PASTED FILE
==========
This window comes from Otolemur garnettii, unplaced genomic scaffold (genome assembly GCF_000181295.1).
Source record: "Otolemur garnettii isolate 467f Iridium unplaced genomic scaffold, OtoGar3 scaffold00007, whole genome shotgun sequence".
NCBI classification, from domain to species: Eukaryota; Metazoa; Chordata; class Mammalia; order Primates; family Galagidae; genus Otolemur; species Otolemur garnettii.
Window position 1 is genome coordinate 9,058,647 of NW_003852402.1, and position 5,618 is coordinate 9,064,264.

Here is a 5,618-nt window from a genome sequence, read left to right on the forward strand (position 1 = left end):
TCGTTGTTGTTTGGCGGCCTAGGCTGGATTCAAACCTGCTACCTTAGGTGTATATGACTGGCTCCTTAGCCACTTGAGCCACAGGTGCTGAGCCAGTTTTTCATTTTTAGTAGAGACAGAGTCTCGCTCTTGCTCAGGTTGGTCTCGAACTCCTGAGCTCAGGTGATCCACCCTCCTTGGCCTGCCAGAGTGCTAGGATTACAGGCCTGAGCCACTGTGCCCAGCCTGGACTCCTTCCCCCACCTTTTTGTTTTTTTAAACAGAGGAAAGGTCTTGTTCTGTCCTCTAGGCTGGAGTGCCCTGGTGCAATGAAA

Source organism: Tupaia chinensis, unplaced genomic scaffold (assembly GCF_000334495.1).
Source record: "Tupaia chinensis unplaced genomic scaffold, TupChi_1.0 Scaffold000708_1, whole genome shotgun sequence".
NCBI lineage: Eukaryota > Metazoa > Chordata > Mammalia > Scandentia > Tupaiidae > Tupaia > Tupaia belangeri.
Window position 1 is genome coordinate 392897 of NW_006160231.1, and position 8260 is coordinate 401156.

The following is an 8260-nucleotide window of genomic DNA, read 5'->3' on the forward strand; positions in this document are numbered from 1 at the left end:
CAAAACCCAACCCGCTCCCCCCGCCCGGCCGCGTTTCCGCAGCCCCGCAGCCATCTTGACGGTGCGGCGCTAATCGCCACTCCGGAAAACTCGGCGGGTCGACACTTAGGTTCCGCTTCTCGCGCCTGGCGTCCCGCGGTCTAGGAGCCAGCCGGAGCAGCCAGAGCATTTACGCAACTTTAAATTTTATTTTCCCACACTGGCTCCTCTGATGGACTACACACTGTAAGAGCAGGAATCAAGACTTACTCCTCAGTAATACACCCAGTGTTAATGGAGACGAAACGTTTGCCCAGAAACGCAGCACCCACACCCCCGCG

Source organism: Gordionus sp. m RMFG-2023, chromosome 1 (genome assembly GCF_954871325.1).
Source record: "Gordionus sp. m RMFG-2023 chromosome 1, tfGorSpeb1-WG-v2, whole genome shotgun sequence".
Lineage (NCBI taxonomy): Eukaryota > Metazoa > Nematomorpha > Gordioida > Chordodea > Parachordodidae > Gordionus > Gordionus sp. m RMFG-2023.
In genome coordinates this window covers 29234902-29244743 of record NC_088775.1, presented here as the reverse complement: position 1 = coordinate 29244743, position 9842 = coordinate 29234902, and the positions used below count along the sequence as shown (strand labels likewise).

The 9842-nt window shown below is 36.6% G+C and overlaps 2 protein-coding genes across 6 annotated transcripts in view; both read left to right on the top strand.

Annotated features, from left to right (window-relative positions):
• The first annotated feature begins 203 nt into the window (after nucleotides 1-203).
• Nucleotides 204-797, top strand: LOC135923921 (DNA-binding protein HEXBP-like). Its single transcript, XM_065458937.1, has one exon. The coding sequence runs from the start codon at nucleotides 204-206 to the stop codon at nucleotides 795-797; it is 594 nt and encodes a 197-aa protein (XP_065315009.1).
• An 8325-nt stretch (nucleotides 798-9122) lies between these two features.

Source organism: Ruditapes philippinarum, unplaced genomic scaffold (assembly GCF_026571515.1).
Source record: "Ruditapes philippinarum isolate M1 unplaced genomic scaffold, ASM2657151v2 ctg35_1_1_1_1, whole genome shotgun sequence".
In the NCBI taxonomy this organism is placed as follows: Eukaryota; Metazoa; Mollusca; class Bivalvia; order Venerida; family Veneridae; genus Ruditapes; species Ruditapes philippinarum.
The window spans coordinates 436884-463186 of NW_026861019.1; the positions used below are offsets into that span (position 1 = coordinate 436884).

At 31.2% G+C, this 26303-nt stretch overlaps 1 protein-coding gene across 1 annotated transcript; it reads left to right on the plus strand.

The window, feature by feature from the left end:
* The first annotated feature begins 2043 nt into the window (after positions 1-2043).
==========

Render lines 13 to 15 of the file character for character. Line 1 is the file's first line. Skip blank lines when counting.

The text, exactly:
Source organism: Gordionus sp. m RMFG-2023, chromosome 1 (genome assembly GCF_954871325.1).
Source record: "Gordionus sp. m RMFG-2023 chromosome 1, tfGorSpeb1-WG-v2, whole genome shotgun sequence".
Lineage (NCBI taxonomy): Eukaryota > Metazoa > Nematomorpha > Gordioida > Chordodea > Parachordodidae > Gordionus > Gordionus sp. m RMFG-2023.